Voucher money won primary races. Voucher messaging didn’t. 


March 6, 2024  

CONTACT:  Nicole Hill, press@texasaft.org  

Voucher money won primary races. Voucher messaging didn’t.  

Gov. Greg Abbott’s “voucher revenge” primary election managed to unseat a handful of Republicans who defied him. But what do the results actually tell us?  

AUSTIN, Texas — For those searching for meaning in the results of Texas primary elections, you’ll have to peel back the $6 million dollar curtain. After an absurd infusion of out-of-state PAC and hobbyist billionaire money, Gov. Greg Abbott’s “voucher revenge” primary campaign spent upwards of $13 million to unseat six of the 16 Republicans who defied him by supporting their neighborhood public schools in the 88th Legislature.   

Let’s be clear: voucher money won some races last night, but Abbott loyalists who supported his voucher scheme also lost their primaries — from Rep. Jacey Jetton, author of one of the 2023 voucher bills, to Rep. Kronda Thimesch. We presume they will go unmentioned by the governor and the pro-voucher PACs at his side.   

What will also go unmentioned: None of Abbott’s chosen challengers actually ran on vouchers.  

Even just a cursory look at social media ad buys by the 16 Republican incumbents and their Abbott-backed challengers reveals how uncompelling private school vouchers are as an issue for Texas Republican voters. Border security hysteria, lies about gender-affirming care, defense of perennially indicted Attorney General Ken Paxton, and the endorsement of equally legally troubled former President Donald Trump made more appearances in these campaign ads than vouchers, the alleged driving force in this primary campaign cycle.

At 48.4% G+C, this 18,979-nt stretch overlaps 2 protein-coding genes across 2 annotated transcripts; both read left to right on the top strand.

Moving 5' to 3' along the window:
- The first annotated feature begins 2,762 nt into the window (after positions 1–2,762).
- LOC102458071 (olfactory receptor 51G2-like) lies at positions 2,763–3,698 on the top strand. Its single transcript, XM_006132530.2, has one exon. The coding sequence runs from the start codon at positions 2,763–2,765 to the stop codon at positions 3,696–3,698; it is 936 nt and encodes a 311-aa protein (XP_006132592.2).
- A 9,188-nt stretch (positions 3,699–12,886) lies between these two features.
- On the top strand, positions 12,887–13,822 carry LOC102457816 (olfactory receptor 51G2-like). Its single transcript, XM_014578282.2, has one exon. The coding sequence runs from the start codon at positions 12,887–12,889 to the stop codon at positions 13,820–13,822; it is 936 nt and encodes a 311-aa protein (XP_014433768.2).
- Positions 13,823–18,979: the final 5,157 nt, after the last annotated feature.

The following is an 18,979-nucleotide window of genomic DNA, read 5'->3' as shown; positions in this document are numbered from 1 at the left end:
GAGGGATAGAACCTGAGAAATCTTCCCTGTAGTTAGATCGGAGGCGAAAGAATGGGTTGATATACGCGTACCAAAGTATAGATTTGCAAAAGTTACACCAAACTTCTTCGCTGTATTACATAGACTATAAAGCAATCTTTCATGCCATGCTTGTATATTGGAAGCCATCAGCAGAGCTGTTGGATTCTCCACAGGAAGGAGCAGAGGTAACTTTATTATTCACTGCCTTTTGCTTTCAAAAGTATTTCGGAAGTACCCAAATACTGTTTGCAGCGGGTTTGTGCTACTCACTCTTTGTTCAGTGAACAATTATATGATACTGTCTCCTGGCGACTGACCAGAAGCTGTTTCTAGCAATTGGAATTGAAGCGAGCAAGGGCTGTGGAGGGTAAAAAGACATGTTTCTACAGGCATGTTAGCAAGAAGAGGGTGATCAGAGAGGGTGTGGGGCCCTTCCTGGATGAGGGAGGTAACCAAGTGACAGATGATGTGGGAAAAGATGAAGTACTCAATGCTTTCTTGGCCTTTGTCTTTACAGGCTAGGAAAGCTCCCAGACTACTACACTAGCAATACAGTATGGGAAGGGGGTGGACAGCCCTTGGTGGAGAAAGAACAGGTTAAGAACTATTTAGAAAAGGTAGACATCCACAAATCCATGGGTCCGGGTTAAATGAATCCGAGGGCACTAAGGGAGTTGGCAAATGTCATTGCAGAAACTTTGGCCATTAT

When education did make an appearance in the rhetoric of Abbott-funded challengers, it was predominantly public education and the Texas Legislature’s failure to fund it. It’s a clever move to use the failure of House Bill 1, the omnibus education bill from the 88th Legislature, as a cudgel to swing at incumbent lawmakers. It’s doubly clever to omit why the Texas House killed its own bill: the poison pill of the governor’s private school voucher program.   

What is there to learn from this election night as we look at a likely five runoffs for anti-voucher Republican lawmakers this May? There is simply too much money in Texas politics, and Gov. Abbott is content to throw any of his fellow Republicans under the bus to please his billionaire donors.  

“It is impossible to draw real conclusions about Texas politics — and the will of Texas voters — in an environment saturated with the lies and money of billionaires, home-grown and otherwise,” said Zeph Capo, president of Texas AFT. “If last night tells us anything, it’s that Texas democracy cannot survive — let alone thrive — with this level of Wild West spending. Texans of all political stripes love their neighborhood public schools, and they believe educators deserve pay raises and smaller class sizes. With widespread layoffs at public schools across the state, vouchers are not the priority. The governor can crow about victory if he wants, but the tea leaves tell a murkier story.”  


The Texas American Federation of Teachers represents 66,000 teachers, paraprofessionals, support personnel, and higher-education employees across the state. Texas AFT is affiliated with the 1.7-million-member American Federation of Teachers and the AFL-CIO.